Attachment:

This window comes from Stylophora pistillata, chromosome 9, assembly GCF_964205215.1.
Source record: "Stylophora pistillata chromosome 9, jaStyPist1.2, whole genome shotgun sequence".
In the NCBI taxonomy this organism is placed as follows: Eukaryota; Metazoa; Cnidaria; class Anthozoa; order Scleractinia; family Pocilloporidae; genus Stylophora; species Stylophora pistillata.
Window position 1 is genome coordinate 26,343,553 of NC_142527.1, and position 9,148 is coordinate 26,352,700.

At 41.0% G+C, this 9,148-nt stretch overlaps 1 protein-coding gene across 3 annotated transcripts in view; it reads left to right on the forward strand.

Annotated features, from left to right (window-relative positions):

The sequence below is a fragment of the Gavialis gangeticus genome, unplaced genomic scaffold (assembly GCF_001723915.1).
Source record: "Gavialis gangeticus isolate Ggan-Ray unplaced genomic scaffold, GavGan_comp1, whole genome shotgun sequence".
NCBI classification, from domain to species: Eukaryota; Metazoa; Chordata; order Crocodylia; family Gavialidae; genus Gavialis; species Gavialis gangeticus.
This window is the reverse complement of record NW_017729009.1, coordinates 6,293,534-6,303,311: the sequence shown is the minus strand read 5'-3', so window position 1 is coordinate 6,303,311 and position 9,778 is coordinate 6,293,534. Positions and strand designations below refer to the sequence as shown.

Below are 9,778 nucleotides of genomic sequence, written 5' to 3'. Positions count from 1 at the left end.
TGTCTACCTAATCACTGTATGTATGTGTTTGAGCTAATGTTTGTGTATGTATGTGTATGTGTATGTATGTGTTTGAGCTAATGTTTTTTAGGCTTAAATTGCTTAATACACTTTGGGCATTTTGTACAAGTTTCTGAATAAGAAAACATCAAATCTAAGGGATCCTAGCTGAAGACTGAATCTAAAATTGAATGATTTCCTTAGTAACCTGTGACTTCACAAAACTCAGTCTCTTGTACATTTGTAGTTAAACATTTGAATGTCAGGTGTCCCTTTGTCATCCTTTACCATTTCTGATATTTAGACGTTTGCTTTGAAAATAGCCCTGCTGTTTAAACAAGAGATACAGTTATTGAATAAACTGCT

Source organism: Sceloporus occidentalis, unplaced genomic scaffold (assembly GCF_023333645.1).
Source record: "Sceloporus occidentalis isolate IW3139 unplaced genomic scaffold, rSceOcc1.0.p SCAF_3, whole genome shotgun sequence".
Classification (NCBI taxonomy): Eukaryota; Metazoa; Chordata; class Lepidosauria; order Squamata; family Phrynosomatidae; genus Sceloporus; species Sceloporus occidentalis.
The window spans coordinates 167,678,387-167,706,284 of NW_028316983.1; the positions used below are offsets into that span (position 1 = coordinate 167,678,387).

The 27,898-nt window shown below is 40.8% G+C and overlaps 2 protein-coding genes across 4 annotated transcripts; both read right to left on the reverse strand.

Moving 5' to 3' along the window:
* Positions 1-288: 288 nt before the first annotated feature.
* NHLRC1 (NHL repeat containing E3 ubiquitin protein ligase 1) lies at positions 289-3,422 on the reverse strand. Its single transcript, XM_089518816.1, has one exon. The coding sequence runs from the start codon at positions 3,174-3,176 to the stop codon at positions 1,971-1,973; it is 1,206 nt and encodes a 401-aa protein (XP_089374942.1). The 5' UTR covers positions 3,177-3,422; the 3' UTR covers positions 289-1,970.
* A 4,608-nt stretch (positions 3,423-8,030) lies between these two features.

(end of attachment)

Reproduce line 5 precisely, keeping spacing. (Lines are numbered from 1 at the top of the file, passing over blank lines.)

At 41.0% G+C, this 9,148-nt stretch overlaps 1 protein-coding gene across 3 annotated transcripts in view; it reads left to right on the forward strand.